Palestinian young people in Syria have learnt through their circumstances that education is the key to their personal/community development. The majority of them use UNRWA and Syrian educational establishments to enable themselves to be able to gain and contribute to their society. Of course there are also challenges around. Political and economic instability, refugees living far from their home country, lack of educational infrastructure and difficulties in getting into the universities/training centres abroad, have slowed down the learning/contributing process. Palestinian young people are also trying to benefit from Information Communication Technology to communicate with the rest of the world to produce and consume knowledge. They have benefited from local and regional youth programmes such as the Euro-Med Platform. Unfortunately such programmes are quite new in countries like Syria and capacity building programmes and awareness raising activities are required to secure participation and contribution of young people from all walks of life. Youth enthusiasm and energy are the keys to overcome difficulties, and the latest improvements have encouraged young people and their leaders to move forward.

Syrian and Palestinian young refugees living in Syria think of Arab-Israeli conflicts, occupation of their countries (most of Palestine and Golan Heights of Syria), Arab identity, Islamic fundamentalism, American war on terror and democracy project in the region, political and economic development, reform in education system, human rights, poverty, unemployment, marriage, housing and supporting of their parents in the absence of state social security. There are also youth who are interested in Rotana music TV channel; they would like to spend their time in café and bars in the upper class neighborhoods of the capital Damascus or big cities. These groups are not so much bothered with the causes of political and economic developments in Syria. They very much want the result and would like to have a normal youth life. Having lived in Syria for almost two years, I noticed that the majority of youth including those living in the rural area, would like to have a job, being able to marry and find a place to live, a house. This might be too simple but I believe these three are what most youth want first. Of course there will be more demands coming after the realisation of these needs. The question for the government and leaders is how they can help the young people to realize their needs. What are the priorities? Political reforms, economic development, both together? How can they deliver reform and keep the country stable? What are the outside forces that might influence internal development and how can they secure Syria from regional troubles?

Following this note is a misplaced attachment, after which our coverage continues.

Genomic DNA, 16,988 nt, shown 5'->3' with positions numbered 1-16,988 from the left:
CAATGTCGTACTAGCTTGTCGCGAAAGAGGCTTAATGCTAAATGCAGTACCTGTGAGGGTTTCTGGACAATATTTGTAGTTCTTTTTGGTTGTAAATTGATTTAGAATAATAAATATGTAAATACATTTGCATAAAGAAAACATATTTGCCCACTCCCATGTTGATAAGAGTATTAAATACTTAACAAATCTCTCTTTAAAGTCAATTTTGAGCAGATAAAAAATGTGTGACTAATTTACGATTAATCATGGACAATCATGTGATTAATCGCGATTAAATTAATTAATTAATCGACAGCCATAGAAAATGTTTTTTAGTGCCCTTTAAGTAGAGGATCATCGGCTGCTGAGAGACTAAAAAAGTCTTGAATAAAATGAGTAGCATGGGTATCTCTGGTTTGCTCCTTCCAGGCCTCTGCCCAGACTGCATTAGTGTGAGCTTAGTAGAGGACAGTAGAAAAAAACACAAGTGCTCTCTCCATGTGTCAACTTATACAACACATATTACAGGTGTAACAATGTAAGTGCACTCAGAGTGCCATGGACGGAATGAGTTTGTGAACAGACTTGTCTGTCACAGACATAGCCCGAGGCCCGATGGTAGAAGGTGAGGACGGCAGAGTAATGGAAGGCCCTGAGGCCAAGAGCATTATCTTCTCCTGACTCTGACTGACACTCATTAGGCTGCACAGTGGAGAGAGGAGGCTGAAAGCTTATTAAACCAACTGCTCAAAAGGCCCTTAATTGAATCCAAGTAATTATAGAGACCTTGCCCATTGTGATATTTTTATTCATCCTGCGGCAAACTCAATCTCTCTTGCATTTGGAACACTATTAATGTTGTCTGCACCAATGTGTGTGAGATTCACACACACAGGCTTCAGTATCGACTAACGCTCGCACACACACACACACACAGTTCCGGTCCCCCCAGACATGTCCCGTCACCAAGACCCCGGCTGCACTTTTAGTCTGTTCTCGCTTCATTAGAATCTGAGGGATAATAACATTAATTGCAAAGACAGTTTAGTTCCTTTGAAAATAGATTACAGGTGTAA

Syria has a very young population. In 2004 the population of Syria was of 17,980,000 inhabitants, of which youth (age group 15-25) constitutes about 25%. Moreover, the relatively high rate of population growth (24.5 per 1000) may also lead to an increase in the ratio of the young population to the total population. Education has always been a great concern to the government of the Syrian Republic. To that end Syria has integrated the primary and preparatory education into one educational level, called ‘˜the Basic Education Stage’. It also worked on making education available to all by making education compulsory and free. The Ministry of Health, in cooperation with WHO, launched the ‘˜Adolescent Health Programme’ since 2002, targeting the age group 10-19. This Programme aims at promoting adolescents’ health standards through health education on health-related issues in general and on reproductive health in particular. As for youth and AIDS/HIV, the Ministry of Health, has adopted the National Programme for AIDS Control, where it set the measures to prevent infection by HIV and STDs. The relevant statistics revealed that the number of patients with HIV/AIDS reached 272 in 2002, 170 Syrian citizens and 102 Foreigners. The unemployment ratio, which amounts for 12%, is considered relatively high. This lead the Syrian government to adopt a programme on combating unemployment through the establishment of a governmental body called The Agency for Combating Unemployment. Moreover, this Agency adopted three programmes targeting the age group 20-50 from which youth may benefit. In addition to these three programmes, the Agency adopted the Youth Programme working on the training of graduates in vocational schools. Regarding youth and civil work, many youth projects were established, such as BIDAYA, whose mission is to work with young people, providing access to financial support for those with a viable business proposal but who are unable to find help elsewhere. Another youth programme that was established is The Syrian Young Entrepreneurs Association (SYEA). This was the brainchild of enthusiastic and dedicated young business people who felt that they had to make a contribution to the enhancement of the country’s business community. The Syrian Commission for Family Affairs (SCFA) formulated the Youth National Committee. Its members are representatives from all the ministries and state institutions working on youth-related issues, in addition to youth NGOs and other youth programmes. Beside its task of developing a strategy, SCFA acts as an essential partner in the Youth Project. In general, SCFA, when performing its tasks, takes into consideration the issues related to gender, people with special needs, and refugees.